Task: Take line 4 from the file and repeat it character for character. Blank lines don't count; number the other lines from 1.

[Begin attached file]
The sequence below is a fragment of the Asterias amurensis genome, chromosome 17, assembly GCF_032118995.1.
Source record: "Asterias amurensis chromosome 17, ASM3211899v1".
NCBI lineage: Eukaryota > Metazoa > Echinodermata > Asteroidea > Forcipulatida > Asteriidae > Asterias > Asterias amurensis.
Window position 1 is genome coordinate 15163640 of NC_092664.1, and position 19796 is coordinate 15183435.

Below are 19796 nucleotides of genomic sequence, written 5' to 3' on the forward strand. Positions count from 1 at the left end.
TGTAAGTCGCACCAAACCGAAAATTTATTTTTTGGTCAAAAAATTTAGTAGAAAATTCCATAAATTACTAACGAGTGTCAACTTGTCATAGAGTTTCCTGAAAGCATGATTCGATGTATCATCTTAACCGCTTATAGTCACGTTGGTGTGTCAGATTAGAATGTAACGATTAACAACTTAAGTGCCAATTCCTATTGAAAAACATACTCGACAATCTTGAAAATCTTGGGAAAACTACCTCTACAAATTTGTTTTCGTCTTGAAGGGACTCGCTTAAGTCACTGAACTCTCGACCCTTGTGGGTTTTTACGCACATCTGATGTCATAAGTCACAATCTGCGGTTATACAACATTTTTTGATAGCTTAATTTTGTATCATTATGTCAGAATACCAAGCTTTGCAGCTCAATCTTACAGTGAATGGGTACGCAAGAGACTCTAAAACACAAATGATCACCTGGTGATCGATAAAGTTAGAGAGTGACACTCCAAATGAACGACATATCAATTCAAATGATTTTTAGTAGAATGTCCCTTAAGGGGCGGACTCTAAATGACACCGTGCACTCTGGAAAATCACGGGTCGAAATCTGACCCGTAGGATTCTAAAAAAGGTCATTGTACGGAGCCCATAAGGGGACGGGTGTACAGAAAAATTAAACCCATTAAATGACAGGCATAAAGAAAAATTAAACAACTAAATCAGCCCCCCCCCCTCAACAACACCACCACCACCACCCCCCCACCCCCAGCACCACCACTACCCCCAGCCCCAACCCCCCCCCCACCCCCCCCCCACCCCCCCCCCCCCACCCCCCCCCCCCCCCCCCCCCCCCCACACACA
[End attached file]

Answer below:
Window position 1 is genome coordinate 15163640 of NC_092664.1, and position 19796 is coordinate 15183435.